You’re sitting with a blank sheet of paper, an ebook on its way, and you don’t know where to start. How do you market this thing?
Take a deep breath, and start with the big goals. There are three of them: key objectives that underpin a digital marketing plan for ebooks. Once you have these, you can start to add the detail, a layer at a time.
When there is no physical book for sale, the marketing changes significantly. However, most of the principles and techniques you’ll learn will also be useful where a print and a digital book are promoted together.
The importance of strategies: Insights from Dilbert
Three big ebook marketing goals
Let’s start by looking at the major goals and the challenges we face when successfully building a digital marketing foundation and getting new ebooks to the market. As you’ll see, these are similar to the big challenges publishers face selling print editions but how they meet the new digital challenges is often very different.
To understand how things are changing, we’ll look at how these challenges are met in the print and ebook worlds.
A marketing strategy for ebooks should cover three major components:
Develop online connections with people who will buy or influence buyers of your ebooks.
Send customers to online ebookstores (or your website or other channels) to buy your ebooks.
Convert browsers to buyers
Convert casual browsers and searchers in those online ebookstores into buyers of your ebooks.
TIP: Have a project in mind
As you do this course, it will help you to apply what you’re learning if you have a small project in mind.
- If it’s real, that’s great, but a hypothetical case can work just as well.
- Don’t make it too big or complicated.
- For now, just think about some of the basics of what you plan to market and who you’ll want to reach.
- Take a moment before you go further and perhaps jot down a few key points.
How book marketing changes when it’s digital
The staples of traditional book promotions — bookstore merchandising, reviews in newspapers and magazines, author tours, book signings, retailers’ catalogues — require a physical book to review, display, or sell. Consequently, few of these tried-and-proven techniques and channels to the reader are available for ebooks. So digital marketers need alternatives.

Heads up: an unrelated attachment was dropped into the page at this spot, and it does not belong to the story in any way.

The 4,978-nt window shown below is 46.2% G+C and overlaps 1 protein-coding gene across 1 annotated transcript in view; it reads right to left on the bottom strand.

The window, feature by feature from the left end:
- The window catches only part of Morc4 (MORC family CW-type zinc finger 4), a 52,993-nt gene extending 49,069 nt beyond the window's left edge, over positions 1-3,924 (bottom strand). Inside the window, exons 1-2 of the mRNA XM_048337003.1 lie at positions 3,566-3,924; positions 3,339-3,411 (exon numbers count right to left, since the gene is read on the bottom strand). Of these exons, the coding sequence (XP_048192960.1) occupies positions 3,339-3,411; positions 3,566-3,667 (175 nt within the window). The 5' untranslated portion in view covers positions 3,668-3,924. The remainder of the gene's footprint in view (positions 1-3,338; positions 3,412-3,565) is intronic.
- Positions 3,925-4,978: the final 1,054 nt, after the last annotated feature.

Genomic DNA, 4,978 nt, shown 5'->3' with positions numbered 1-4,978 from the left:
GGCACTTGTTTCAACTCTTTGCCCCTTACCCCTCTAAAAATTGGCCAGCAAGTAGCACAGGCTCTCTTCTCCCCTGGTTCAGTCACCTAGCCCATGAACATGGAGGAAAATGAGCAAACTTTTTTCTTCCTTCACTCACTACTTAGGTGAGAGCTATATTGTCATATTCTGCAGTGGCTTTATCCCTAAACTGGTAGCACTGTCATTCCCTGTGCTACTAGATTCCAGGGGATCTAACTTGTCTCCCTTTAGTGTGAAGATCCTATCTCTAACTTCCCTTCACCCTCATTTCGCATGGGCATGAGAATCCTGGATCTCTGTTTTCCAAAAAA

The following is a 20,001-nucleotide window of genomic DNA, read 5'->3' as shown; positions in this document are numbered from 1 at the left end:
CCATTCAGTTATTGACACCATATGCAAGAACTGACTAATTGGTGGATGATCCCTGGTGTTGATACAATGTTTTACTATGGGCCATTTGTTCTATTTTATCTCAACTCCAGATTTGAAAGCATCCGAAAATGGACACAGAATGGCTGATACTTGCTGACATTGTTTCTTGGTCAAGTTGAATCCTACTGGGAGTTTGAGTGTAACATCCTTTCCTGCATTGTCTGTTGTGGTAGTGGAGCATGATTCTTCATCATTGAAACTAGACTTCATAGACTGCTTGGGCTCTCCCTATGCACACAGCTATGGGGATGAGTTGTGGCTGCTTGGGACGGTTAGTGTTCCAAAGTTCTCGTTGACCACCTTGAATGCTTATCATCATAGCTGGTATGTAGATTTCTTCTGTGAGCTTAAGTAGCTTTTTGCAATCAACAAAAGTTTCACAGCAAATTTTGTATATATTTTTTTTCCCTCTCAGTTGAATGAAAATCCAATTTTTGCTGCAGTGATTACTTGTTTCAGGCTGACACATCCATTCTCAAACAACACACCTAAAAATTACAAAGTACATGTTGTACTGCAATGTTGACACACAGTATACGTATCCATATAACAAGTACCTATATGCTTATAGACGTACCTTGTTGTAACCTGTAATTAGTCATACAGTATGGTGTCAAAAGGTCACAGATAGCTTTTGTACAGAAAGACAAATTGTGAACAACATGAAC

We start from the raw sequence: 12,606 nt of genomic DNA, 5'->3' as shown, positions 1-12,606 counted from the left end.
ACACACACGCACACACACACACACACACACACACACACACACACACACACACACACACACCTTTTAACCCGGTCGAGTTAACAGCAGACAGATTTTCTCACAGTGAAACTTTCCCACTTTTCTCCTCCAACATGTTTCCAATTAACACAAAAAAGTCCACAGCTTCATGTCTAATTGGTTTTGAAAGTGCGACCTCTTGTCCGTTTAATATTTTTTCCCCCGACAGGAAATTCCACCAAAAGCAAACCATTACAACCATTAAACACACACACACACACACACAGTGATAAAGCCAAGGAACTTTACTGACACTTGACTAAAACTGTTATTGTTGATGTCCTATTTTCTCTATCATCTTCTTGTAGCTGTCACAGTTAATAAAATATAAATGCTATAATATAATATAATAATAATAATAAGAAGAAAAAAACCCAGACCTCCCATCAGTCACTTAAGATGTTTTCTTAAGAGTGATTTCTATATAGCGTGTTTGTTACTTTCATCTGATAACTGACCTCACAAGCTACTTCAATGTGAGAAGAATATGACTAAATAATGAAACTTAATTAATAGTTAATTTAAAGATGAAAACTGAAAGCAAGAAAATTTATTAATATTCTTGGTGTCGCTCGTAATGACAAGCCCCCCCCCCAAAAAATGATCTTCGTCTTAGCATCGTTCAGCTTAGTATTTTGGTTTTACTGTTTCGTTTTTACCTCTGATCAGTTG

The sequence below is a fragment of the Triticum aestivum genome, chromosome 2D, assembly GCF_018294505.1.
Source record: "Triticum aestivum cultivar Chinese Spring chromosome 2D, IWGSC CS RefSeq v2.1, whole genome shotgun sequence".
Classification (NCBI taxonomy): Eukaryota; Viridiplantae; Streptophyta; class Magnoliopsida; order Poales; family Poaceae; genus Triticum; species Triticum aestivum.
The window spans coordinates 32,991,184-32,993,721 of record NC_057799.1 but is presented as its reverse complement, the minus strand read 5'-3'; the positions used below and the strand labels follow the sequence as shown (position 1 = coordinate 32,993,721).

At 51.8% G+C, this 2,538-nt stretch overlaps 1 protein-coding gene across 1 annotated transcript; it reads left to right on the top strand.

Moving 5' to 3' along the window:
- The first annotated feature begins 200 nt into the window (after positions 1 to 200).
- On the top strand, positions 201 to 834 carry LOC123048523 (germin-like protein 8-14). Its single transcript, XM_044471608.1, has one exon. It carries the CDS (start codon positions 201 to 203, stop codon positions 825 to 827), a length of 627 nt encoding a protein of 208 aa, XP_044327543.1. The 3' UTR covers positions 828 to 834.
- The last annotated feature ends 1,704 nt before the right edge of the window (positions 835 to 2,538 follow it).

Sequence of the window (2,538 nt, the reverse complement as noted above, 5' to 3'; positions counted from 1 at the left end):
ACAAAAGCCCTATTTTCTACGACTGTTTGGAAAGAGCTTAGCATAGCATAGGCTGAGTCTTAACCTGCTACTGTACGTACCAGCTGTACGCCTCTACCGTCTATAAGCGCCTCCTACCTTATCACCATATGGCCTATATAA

When books are digital, two things change significantly in their marketing:
- Most marketing takes place online.
- The influence of automated systems becomes critical. From search engines to social networks to online ebookstores, computer algorithms influence how, and whether, books are discovered and bought.
As we look at the techniques and tools to market ebooks, you’ll see these two themes coming up constantly. And, while traditional book marketing skills can be helpful, it’s now far less of an advantage than it was because so much happens online.
Book marketers — both publishers and authors — now need a new set of skills and a new ‘platform’ on which to base their marketing.
Print vs ebook marketing
Here’s a snapshot of some of the ways that print and ebook marketing differ as they tackle the same challenges.
1. Develop connections
- Print: Develop connections with local and national media (newspaper and magazine reviewers, radio and TV show hosts), influential booksellers
- Ebooks: Develop connections globally with online reviewers, bloggers, influential social networkers and reader reviewers, specialised book social networks
2. Create demand
- Print: Local print and electronic media reviews and interviews, in-store book signings, retailer catalogues, some local or national advertising (billboards, etc)
- Ebooks: Online reviews (blogs, reader reviews), author website, blog tours, digital samplers and give-aways, social network posts and promotions, search engine optimisation, pay-per-click advertising
3. Convert bookstore browsers into buyers
- Print: Sell-in multiple copies, get in-store displays (posters, shelf talkers, end caps, retailer price promotions), cover design and front cover copy, back cover copy, focus on new titles
- Ebooks: Search-optimised title and metadata, cover design (no marketing copy on cover), reader reviews and ratings, category selection, publisher price promotions, on-site bestseller lists, author site, online data analytics, cross-promote via author backlist/series
In the following sections, we’ll look at how each of these challenges can be tackled in the digital world.
Thinking of a recent book marketing campaign, how would it have been different if there was only an ebook edition available?
Find out more about this topic on our Digital Publishing 101 useful resources site.